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Worth a detour
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Transiting the Panama Canal

Listed under Sailing in Colón, Panama.

  • Photo of Transiting the Panama Canal
  • Photo of Transiting the Panama Canal
  • Photo of Transiting the Panama Canal
  • Photo of Transiting the Panama Canal
  • Photo of Transiting the Panama Canal
  • Photo of Transiting the Panama Canal
  • Photo of Transiting the Panama Canal
  • Photo of Transiting the Panama Canal
Photo of Transiting the Panama Canal
Photo by Donna Dawson
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The Panama Canal is a fantastic trip to say you’ve taken. It’s historic, people know about it and they’re impressed. The main difficulty is getting permission to cross or ‘transit’ it. Not only is it expensive it’s also bureaucratic. The minimum speed you have to be up to is 4 knots sans sails, which aren’t allowed in the locks, but are allowed on the lakes. The quicker you are the more quickly you’re allowed in apparently, because then you can be counted as a one day transit. Most people pay then wait in dock for a few days before a port inspector checks out their rig, then you have to sign a waver saying it’s your fault if anything untoward happens. Once you get your go you can opt to travel down the centre, be lead by tugs or go down the side.

The locks have quite a bit of work to do, Lake Gatun, which is, if not the actual centre, considered by many to be the centre, is about 26 metres above sea level, and they’re quite impressive bits of hardware considering the size of the ships that use this pathway. You’re not on Camden lock anymore. There are three sets of locks, each with two lanes. You’re under your own steam for all but the time in the locks when you’re attached to a pulley system that makes sure everyone’s moving at the same speed and you don’t get crushed by the QE2. *BR* The jungle meets the canal in some places, but again I have to stress that this is a shipping lane so it’s not clear blue water and parrots calling as some people still expect it to be. Galliard cut is the narrowest section, and along this stretch the canal sort of winds like a river.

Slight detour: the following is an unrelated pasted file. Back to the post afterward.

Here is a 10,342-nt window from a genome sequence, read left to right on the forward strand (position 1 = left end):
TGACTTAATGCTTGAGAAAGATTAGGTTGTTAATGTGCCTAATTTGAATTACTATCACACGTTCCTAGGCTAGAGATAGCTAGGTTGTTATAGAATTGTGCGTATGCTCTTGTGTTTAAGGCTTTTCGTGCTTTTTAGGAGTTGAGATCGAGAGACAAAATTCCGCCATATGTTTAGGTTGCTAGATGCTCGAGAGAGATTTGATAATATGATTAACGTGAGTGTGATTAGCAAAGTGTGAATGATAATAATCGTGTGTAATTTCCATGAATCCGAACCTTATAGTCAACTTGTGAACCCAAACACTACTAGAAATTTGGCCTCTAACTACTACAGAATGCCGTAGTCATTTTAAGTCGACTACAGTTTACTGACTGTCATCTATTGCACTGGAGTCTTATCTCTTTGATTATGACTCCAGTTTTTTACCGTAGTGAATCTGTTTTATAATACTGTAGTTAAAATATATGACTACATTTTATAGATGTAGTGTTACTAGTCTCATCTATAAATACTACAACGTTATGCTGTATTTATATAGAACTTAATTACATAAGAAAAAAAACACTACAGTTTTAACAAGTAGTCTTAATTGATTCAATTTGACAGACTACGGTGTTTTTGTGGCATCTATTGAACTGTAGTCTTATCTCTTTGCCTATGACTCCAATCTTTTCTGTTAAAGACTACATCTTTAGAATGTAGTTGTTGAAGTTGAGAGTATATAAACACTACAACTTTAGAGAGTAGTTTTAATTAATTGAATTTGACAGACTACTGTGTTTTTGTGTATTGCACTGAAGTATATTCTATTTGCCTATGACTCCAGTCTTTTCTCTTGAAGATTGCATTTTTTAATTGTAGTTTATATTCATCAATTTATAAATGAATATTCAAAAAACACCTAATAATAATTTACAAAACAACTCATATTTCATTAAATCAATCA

On the Pacific side is Panama City. Most boats anchor on Isla Perico, don’t worry about taking notes, you’ll have to have an ‘advisor’ on your vessel for your crossing to advise you how to moor properly in the locks etc., and most likely you’ll still have them at this point and they’ll help you out with directions, this can be a pretty unusual experience in itself. You have to look after them and feed them on your ship – make sure you have ice, if you don’t you’ll lose some of your deposit… Inconveniences aside this still has to be one of the best sailing routes in the world. You can do it in a day if you’re fast but you’re most likely to take two and moor overnight in Lake Gatun.

Panama Canal Webcam.

Written by  Kenneth Hope.

Other expert and press reviews

“The Panama Canal”

This canal is really a marvel in engineering. Nothing has been changed since the original design. The locks have worked perfectly since day one. It is fascinating to be on a ship going through the locks. You wait your turn to enter and sometimes dep… Read more...

Written by  Donna Dawson.

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